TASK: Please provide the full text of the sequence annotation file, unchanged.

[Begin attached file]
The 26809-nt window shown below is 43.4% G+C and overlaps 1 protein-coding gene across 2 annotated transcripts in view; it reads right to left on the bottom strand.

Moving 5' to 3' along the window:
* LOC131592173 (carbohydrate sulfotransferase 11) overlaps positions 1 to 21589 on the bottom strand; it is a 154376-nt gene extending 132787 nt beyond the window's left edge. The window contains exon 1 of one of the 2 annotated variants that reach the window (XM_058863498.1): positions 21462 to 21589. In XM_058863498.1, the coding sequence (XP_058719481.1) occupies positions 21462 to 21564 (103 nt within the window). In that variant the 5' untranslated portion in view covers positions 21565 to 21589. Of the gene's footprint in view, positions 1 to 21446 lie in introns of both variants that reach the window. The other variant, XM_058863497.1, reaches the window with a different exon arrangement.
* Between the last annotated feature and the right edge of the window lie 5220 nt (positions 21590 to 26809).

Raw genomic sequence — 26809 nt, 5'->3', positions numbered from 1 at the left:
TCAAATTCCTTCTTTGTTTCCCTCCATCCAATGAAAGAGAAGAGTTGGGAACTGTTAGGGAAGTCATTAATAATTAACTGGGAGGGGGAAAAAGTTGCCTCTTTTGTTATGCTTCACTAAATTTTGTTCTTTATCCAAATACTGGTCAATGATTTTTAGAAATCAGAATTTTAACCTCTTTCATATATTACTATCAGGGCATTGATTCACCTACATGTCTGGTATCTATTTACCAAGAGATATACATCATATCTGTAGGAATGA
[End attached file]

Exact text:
The 26809-nt window shown below is 43.4% G+C and overlaps 1 protein-coding gene across 2 annotated transcripts in view; it reads right to left on the bottom strand.

Moving 5' to 3' along the window:
* LOC131592173 (carbohydrate sulfotransferase 11) overlaps positions 1 to 21589 on the bottom strand; it is a 154376-nt gene extending 132787 nt beyond the window's left edge. The window contains exon 1 of one of the 2 annotated variants that reach the window (XM_058863498.1): positions 21462 to 21589. In XM_058863498.1, the coding sequence (XP_058719481.1) occupies positions 21462 to 21564 (103 nt within the window). In that variant the 5' untranslated portion in view covers positions 21565 to 21589. Of the gene's footprint in view, positions 1 to 21446 lie in introns of both variants that reach the window. The other variant, XM_058863497.1, reaches the window with a different exon arrangement.
* Between the last annotated feature and the right edge of the window lie 5220 nt (positions 21590 to 26809).

Raw genomic sequence — 26809 nt, 5'->3', positions numbered from 1 at the left:
TCAAATTCCTTCTTTGTTTCCCTCCATCCAATGAAAGAGAAGAGTTGGGAACTGTTAGGGAAGTCATTAATAATTAACTGGGAGGGGGAAAAAGTTGCCTCTTTTGTTATGCTTCACTAAATTTTGTTCTTTATCCAAATACTGGTCAATGATTTTTAGAAATCAGAATTTTAACCTCTTTCATATATTACTATCAGGGCATTGATTCACCTACATGTCTGGTATCTATTTACCAAGAGATATACATCATATCTGTAGGAATGA